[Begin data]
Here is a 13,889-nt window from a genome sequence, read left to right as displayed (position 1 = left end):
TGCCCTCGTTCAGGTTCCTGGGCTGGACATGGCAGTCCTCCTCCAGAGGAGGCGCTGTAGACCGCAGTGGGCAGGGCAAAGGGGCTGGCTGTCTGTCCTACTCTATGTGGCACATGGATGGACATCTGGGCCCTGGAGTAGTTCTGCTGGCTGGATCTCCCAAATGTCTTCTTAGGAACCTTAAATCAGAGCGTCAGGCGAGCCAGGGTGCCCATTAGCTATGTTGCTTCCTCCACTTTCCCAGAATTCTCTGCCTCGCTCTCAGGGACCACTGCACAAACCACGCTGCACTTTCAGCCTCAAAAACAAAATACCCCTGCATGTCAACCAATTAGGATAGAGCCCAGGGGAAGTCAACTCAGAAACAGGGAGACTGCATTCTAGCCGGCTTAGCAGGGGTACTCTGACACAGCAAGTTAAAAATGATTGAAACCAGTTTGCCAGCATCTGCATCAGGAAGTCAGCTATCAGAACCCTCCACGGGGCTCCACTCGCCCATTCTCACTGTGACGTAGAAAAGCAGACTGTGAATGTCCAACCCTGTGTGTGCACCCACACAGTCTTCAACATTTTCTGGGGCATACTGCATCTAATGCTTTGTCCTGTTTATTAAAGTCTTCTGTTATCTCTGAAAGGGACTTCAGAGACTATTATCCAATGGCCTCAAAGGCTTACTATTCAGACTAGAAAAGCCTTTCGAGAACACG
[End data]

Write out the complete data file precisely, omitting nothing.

Here is a 13,889-nt window from a genome sequence, read left to right as displayed (position 1 = left end):
TGCCCTCGTTCAGGTTCCTGGGCTGGACATGGCAGTCCTCCTCCAGAGGAGGCGCTGTAGACCGCAGTGGGCAGGGCAAAGGGGCTGGCTGTCTGTCCTACTCTATGTGGCACATGGATGGACATCTGGGCCCTGGAGTAGTTCTGCTGGCTGGATCTCCCAAATGTCTTCTTAGGAACCTTAAATCAGAGCGTCAGGCGAGCCAGGGTGCCCATTAGCTATGTTGCTTCCTCCACTTTCCCAGAATTCTCTGCCTCGCTCTCAGGGACCACTGCACAAACCACGCTGCACTTTCAGCCTCAAAAACAAAATACCCCTGCATGTCAACCAATTAGGATAGAGCCCAGGGGAAGTCAACTCAGAAACAGGGAGACTGCATTCTAGCCGGCTTAGCAGGGGTACTCTGACACAGCAAGTTAAAAATGATTGAAACCAGTTTGCCAGCATCTGCATCAGGAAGTCAGCTATCAGAACCCTCCACGGGGCTCCACTCGCCCATTCTCACTGTGACGTAGAAAAGCAGACTGTGAATGTCCAACCCTGTGTGTGCACCCACACAGTCTTCAACATTTTCTGGGGCATACTGCATCTAATGCTTTGTCCTGTTTATTAAAGTCTTCTGTTATCTCTGAAAGGGACTTCAGAGACTATTATCCAATGGCCTCAAAGGCTTACTATTCAGACTAGAAAAGCCTTTCGAGAACACG